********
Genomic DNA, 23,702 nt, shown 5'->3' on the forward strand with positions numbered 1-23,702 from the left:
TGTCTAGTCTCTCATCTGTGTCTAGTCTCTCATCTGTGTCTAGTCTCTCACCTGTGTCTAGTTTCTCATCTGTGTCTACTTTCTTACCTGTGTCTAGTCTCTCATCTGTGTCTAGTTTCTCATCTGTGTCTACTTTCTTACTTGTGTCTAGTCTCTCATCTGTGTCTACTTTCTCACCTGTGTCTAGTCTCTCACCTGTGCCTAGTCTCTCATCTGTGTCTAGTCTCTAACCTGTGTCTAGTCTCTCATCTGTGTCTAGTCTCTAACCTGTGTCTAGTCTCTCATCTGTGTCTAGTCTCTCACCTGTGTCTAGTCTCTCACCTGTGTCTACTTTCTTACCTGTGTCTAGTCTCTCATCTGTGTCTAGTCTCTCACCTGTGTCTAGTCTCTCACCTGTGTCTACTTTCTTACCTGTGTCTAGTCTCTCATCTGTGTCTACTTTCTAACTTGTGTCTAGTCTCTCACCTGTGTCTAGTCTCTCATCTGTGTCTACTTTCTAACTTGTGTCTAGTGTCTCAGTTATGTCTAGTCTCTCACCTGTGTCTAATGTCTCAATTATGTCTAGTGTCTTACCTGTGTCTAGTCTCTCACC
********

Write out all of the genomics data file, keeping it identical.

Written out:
Genomic DNA, 23,702 nt, shown 5'->3' on the forward strand with positions numbered 1-23,702 from the left:
TGTCTAGTCTCTCATCTGTGTCTAGTCTCTCATCTGTGTCTAGTCTCTCACCTGTGTCTAGTTTCTCATCTGTGTCTACTTTCTTACCTGTGTCTAGTCTCTCATCTGTGTCTAGTTTCTCATCTGTGTCTACTTTCTTACTTGTGTCTAGTCTCTCATCTGTGTCTACTTTCTCACCTGTGTCTAGTCTCTCACCTGTGCCTAGTCTCTCATCTGTGTCTAGTCTCTAACCTGTGTCTAGTCTCTCATCTGTGTCTAGTCTCTAACCTGTGTCTAGTCTCTCATCTGTGTCTAGTCTCTCACCTGTGTCTAGTCTCTCACCTGTGTCTACTTTCTTACCTGTGTCTAGTCTCTCATCTGTGTCTAGTCTCTCACCTGTGTCTAGTCTCTCACCTGTGTCTACTTTCTTACCTGTGTCTAGTCTCTCATCTGTGTCTACTTTCTAACTTGTGTCTAGTCTCTCACCTGTGTCTAGTCTCTCATCTGTGTCTACTTTCTAACTTGTGTCTAGTGTCTCAGTTATGTCTAGTCTCTCACCTGTGTCTAATGTCTCAATTATGTCTAGTGTCTTACCTGTGTCTAGTCTCTCACC